Wisdom teeth are the third and final set of molars. They usually come in when a person is in their late teens to early twenties. Sometimes these teeth can be a valuable asset to the mouth when healthy and properly aligned. Most times, they are misaligned and require removal.
Your adult mouth consists of three sets of molars. The first set of molars break through the gums around age six. The second molars come in around age twelve, and the last set or molars, know as wisdom teeth, erupt during the late teen years or early twenties.
Titensor Dental takes a dental X-ray of your mouth to determine how many wisdom teeth you have and their alignment. Based on the results of the X-ray, and even though your molars serve a function, your wisdom teeth might require extraction to avoid future dental problems.
Molars function to chew and to grind your food for you as you eat; however, sometimes wisdom teeth erupt misaligned and cause dental problems such as
Extraction of the wisdom teeth also occurs when the molars do not erupt totally from the soft tissue or the jawbone, a condition known as impacted. Even a partial eruption of your molars requires extraction because, if the molars remain in your mouth, conditions develop that cause infections, resulting in tooth pain, jaw pain, swelling, and overall poor dental health. Based on your age, you want to consider the following: A younger person's molar extraction requires less recovery time, as the molar root has not developed completely and the bone still maintains pliability. An older person's molar extraction proves to be more difficult, as the molar roots have solidified to the bone; therefore, they experience a longer recovery period. Please let Titensor Dental know if you are apprehensive about the extraction process. They will discuss with you the options available, including sedation dentistry, to you to ease any concerns you have. In more advanced cases, Dr. Titensor may recommend an oral surgeon he has worked with in the past.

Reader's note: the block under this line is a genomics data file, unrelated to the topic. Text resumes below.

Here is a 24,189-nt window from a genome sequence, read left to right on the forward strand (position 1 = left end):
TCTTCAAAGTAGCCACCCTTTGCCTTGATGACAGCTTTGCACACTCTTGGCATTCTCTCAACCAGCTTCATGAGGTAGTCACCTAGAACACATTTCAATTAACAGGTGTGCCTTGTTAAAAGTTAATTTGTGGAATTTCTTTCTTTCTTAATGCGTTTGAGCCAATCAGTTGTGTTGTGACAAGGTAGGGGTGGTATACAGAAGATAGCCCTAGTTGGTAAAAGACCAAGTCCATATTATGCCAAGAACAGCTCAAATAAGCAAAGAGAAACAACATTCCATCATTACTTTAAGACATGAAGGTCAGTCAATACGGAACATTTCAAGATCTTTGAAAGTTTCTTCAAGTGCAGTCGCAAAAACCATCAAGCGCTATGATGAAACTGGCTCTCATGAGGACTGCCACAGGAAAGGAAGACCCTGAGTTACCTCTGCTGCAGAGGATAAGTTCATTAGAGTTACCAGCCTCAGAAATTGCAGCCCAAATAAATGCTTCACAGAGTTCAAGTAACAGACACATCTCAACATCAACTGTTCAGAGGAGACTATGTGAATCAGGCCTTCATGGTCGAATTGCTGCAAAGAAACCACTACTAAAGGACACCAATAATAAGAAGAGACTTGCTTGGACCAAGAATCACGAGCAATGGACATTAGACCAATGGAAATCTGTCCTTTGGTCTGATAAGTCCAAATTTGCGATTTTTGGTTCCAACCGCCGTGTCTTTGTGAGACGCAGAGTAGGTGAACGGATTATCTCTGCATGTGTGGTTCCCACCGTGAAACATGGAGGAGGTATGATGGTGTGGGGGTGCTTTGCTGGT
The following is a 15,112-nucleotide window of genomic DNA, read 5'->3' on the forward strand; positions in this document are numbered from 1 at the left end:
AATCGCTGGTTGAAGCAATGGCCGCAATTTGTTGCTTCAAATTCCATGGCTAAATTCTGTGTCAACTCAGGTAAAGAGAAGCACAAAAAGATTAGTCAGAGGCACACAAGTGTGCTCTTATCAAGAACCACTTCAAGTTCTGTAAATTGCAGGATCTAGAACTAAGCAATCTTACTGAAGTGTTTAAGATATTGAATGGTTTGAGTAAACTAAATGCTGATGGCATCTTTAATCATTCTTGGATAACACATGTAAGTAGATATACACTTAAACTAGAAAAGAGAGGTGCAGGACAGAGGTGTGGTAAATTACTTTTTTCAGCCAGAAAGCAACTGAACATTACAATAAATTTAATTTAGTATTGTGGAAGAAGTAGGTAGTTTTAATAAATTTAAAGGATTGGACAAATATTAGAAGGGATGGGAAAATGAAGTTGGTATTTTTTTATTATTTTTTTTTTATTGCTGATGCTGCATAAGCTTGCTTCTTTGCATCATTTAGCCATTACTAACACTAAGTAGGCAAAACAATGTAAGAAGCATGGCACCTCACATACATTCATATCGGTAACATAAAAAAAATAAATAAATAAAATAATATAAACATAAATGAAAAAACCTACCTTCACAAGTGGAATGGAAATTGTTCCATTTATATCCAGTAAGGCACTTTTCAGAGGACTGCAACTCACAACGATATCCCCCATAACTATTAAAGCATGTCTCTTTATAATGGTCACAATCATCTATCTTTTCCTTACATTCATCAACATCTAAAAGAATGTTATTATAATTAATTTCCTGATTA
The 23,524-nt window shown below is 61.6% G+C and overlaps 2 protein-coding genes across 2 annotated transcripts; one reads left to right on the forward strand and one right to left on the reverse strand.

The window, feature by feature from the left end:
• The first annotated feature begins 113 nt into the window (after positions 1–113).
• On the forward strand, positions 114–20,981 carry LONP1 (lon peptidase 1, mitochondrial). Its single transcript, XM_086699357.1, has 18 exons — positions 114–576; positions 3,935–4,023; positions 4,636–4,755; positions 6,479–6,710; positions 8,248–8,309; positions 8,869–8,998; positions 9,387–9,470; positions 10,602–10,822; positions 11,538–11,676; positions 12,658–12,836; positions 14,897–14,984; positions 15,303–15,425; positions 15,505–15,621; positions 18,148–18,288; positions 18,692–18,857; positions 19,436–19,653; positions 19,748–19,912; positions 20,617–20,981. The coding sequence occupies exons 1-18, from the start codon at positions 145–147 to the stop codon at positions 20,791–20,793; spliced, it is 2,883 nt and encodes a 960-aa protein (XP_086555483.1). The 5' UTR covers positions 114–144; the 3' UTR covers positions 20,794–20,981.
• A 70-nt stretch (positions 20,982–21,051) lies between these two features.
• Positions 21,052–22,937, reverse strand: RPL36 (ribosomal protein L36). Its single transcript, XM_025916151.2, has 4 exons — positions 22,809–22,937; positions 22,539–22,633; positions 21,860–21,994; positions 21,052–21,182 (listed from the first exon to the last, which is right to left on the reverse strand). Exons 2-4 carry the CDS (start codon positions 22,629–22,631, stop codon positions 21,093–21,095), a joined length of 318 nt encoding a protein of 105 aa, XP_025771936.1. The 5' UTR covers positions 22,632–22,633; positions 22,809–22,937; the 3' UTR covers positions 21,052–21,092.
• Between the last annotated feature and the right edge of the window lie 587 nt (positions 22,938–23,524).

Titensor Dental recommends extraction of the wisdom teeth when your dental checkup indicates future dental problems may occur, if they remain. Usually, you return to the office at another scheduled time for the extraction.
The extraction procedure requires the removal of the molar from its socket. Dr. Titensor administers anesthesia or sedation to ensure your comfort. Next, he gently expands the socket to reach the ligament that attaches the molar. Then, he removes the wisdom tooth. Before you leave the office, you receive directions for at-home care. Sometimes after the extraction, your remaining teeth move. Titensor Dental will discuss your options if problems develop from their movement.